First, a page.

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Parenting to Win

Monday, May 20, 2024

Primary Blog/Parenting to Win

I grew up playing on a lot of sports teams. At the end of highly competitive games or matches, our coaches would inevitably tell us to, "Play to win," rather than "playing not to lose." Is there a difference?


Playing not to lose involves backing down and showing up with a lack of confidence when it matters most. It's playing tentatively, rather than giving your best because you know you will succeed. It's playing with fear rather than assurance that your game plan is a successful one.

On the other hand, playing to win is moving forward with confidence, even when mistakes happen. It's trusting your instincts. It's also trusting your teammates because you know it takes all of you to create success. It's sticking to your game plan and not panicking when there's only three seconds left and you need to pull out a last-minute 3-point shot for the win. It's being in control of the game, rather than hoping the other team makes a mistake that ends up in your favor.

Any idea which team usually wins? That's right--the team that plays to win!

Parenting is somewhat like a ball game (isn't everything?). We can play to win, so to speak, or play not to lose. Here's the difference. When we play not to lose, we parent out of fear. We demand things are our way, rather than trusting our children and listening to their input (or even our spouse's). We fear the consequences of the poor choices our kids might make, so we try to control as much of their lives as possible, exacting strict punishment when rules and expectations fall short, rather than using mistakes as valuable learning and growth opportunities. We point out faults often but rarely give praise. We constantly play defense, fearing the outcome of allowing our children the freedom to choose and become.

When we parent out of love, however, we listen wholeheartedly, even--no especially--when our children have fallen short. We ask more questions than we give statements. We include our children in decision-making processes and offer praise often. We encourage problem-solving and allow for mistakes. We apologize often and own our own short-comings, confident this doesn't mean we aren't getting it right. We don't insist things are done our way all the time. We work as a team, rather than a dictatorship.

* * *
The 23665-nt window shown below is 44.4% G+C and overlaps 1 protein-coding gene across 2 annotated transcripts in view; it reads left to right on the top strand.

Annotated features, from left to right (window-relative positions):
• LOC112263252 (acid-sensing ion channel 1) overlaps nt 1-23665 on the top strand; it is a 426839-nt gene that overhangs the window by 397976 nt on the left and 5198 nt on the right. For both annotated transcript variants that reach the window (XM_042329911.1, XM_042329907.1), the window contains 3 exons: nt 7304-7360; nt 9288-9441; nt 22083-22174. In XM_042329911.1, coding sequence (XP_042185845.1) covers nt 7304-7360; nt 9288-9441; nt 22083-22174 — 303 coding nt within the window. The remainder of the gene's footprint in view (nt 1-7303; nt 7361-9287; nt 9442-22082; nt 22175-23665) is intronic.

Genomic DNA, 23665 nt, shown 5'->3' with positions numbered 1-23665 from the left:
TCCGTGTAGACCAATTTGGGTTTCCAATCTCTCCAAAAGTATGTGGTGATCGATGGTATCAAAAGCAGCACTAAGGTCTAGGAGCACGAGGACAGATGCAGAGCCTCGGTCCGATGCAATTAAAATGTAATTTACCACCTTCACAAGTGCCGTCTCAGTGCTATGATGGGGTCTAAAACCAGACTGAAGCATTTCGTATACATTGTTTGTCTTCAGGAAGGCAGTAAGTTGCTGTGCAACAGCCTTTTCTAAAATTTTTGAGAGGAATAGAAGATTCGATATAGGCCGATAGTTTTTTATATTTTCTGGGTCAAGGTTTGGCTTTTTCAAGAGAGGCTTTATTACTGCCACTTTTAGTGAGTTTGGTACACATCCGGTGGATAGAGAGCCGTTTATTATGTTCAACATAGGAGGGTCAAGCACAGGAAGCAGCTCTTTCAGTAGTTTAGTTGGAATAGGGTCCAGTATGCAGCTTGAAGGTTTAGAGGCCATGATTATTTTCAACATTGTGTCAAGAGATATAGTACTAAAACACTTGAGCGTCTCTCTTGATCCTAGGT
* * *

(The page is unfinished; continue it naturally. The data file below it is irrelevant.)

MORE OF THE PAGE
When we parent out of fear, we risk damaging the relationship we have with our kids. Instead of feeling like we are on the same team, they feel like we care more about our rules than we do about them as individuals. We jeopardize the chance they will talk to us about their mistakes or struggles because they don't feel they can trust us. In fact, often they struggle to feel the love we have for them is real because we emphasize our fears for them more than our love for them.

The good news is that we can change. Fear is a real thing, but it doesn't have to be a driving force in the way we parent. We can begin by being honest with ourselves about what our fears concerning our children are. Are they valid? Are they real? What if they happened? What if they didn't? Are we worrying ahead of time about things that may never occur? Is that serving us? What if we trusted our children more? What if we trusted ourselves more? What if we trusted God more?

These are questions that can help us begin the journey of parenting out of love and parenting to win. If you feel that you are parenting too much out of fear right now, keep trying and don't give up.

You got this!

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Hi, I'm
Lori Conger

Certified Life Coach at
You Got This

Ever wish you were the perfect mom? What does that even mean to you? And what if you are "perfect" already because you are you. And motherhood is messy and crazy, right?

​As a mother of five, I know all about messy! I also know how to find the perfect in it all so I can thrive and be who I want to be.